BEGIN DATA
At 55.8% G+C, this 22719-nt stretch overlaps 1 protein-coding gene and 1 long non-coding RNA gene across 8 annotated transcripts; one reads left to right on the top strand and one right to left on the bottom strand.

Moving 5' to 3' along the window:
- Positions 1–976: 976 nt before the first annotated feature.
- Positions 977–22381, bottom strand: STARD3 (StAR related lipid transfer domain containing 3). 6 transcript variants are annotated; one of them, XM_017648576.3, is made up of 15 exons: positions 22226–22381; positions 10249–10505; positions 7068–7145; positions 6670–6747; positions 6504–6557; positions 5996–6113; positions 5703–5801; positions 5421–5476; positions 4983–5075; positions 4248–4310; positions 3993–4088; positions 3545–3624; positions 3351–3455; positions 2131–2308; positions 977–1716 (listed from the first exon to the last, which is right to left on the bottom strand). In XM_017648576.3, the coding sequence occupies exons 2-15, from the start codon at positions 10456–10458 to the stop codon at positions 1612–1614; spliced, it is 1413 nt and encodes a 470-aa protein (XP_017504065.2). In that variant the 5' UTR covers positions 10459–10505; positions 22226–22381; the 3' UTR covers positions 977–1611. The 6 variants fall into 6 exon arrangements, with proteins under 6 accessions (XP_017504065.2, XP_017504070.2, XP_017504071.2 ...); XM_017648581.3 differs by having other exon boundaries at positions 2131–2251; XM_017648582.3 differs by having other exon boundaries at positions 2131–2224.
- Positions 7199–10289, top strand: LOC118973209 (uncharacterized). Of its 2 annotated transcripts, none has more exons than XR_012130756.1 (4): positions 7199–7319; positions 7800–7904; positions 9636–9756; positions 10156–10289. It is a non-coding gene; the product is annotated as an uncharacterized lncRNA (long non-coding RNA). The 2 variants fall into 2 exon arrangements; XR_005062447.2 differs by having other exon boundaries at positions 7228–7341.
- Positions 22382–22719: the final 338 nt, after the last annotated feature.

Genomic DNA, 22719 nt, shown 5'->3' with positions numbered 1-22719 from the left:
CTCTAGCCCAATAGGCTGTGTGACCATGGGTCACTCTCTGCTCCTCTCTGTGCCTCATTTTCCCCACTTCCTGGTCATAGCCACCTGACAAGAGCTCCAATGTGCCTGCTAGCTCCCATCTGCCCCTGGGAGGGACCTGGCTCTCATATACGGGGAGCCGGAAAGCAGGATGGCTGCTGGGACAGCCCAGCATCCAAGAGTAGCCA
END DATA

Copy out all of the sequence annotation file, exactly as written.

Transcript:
At 55.8% G+C, this 22719-nt stretch overlaps 1 protein-coding gene and 1 long non-coding RNA gene across 8 annotated transcripts; one reads left to right on the top strand and one right to left on the bottom strand.

Moving 5' to 3' along the window:
- Positions 1–976: 976 nt before the first annotated feature.
- Positions 977–22381, bottom strand: STARD3 (StAR related lipid transfer domain containing 3). 6 transcript variants are annotated; one of them, XM_017648576.3, is made up of 15 exons: positions 22226–22381; positions 10249–10505; positions 7068–7145; positions 6670–6747; positions 6504–6557; positions 5996–6113; positions 5703–5801; positions 5421–5476; positions 4983–5075; positions 4248–4310; positions 3993–4088; positions 3545–3624; positions 3351–3455; positions 2131–2308; positions 977–1716 (listed from the first exon to the last, which is right to left on the bottom strand). In XM_017648576.3, the coding sequence occupies exons 2-15, from the start codon at positions 10456–10458 to the stop codon at positions 1612–1614; spliced, it is 1413 nt and encodes a 470-aa protein (XP_017504065.2). In that variant the 5' UTR covers positions 10459–10505; positions 22226–22381; the 3' UTR covers positions 977–1611. The 6 variants fall into 6 exon arrangements, with proteins under 6 accessions (XP_017504065.2, XP_017504070.2, XP_017504071.2 ...); XM_017648581.3 differs by having other exon boundaries at positions 2131–2251; XM_017648582.3 differs by having other exon boundaries at positions 2131–2224.
- Positions 7199–10289, top strand: LOC118973209 (uncharacterized). Of its 2 annotated transcripts, none has more exons than XR_012130756.1 (4): positions 7199–7319; positions 7800–7904; positions 9636–9756; positions 10156–10289. It is a non-coding gene; the product is annotated as an uncharacterized lncRNA (long non-coding RNA). The 2 variants fall into 2 exon arrangements; XR_005062447.2 differs by having other exon boundaries at positions 7228–7341.
- Positions 22382–22719: the final 338 nt, after the last annotated feature.

Genomic DNA, 22719 nt, shown 5'->3' with positions numbered 1-22719 from the left:
CTCTAGCCCAATAGGCTGTGTGACCATGGGTCACTCTCTGCTCCTCTCTGTGCCTCATTTTCCCCACTTCCTGGTCATAGCCACCTGACAAGAGCTCCAATGTGCCTGCTAGCTCCCATCTGCCCCTGGGAGGGACCTGGCTCTCATATACGGGGAGCCGGAAAGCAGGATGGCTGCTGGGACAGCCCAGCATCCAAGAGTAGCCA